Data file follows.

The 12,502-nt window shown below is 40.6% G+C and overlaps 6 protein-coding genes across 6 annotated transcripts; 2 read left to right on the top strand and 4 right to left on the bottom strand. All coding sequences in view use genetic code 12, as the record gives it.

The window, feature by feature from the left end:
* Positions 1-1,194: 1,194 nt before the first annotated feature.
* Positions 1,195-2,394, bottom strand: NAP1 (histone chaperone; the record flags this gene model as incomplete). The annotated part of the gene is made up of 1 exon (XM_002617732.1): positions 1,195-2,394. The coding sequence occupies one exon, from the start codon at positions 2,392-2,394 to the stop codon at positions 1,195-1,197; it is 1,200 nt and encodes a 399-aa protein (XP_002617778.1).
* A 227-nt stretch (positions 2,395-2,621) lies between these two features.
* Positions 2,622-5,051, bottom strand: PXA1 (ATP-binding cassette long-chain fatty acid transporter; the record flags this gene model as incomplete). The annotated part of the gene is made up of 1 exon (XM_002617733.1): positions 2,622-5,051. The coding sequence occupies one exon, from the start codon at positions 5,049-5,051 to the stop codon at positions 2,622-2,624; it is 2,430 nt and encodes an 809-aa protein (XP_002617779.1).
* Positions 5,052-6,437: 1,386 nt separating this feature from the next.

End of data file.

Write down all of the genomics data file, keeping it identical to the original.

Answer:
The 12,502-nt window shown below is 40.6% G+C and overlaps 6 protein-coding genes across 6 annotated transcripts; 2 read left to right on the top strand and 4 right to left on the bottom strand. All coding sequences in view use genetic code 12, as the record gives it.

The window, feature by feature from the left end:
* Positions 1-1,194: 1,194 nt before the first annotated feature.
* Positions 1,195-2,394, bottom strand: NAP1 (histone chaperone; the record flags this gene model as incomplete). The annotated part of the gene is made up of 1 exon (XM_002617732.1): positions 1,195-2,394. The coding sequence occupies one exon, from the start codon at positions 2,392-2,394 to the stop codon at positions 1,195-1,197; it is 1,200 nt and encodes a 399-aa protein (XP_002617778.1).
* A 227-nt stretch (positions 2,395-2,621) lies between these two features.
* Positions 2,622-5,051, bottom strand: PXA1 (ATP-binding cassette long-chain fatty acid transporter; the record flags this gene model as incomplete). The annotated part of the gene is made up of 1 exon (XM_002617733.1): positions 2,622-5,051. The coding sequence occupies one exon, from the start codon at positions 5,049-5,051 to the stop codon at positions 2,622-2,624; it is 2,430 nt and encodes an 809-aa protein (XP_002617779.1).
* Positions 5,052-6,437: 1,386 nt separating this feature from the next.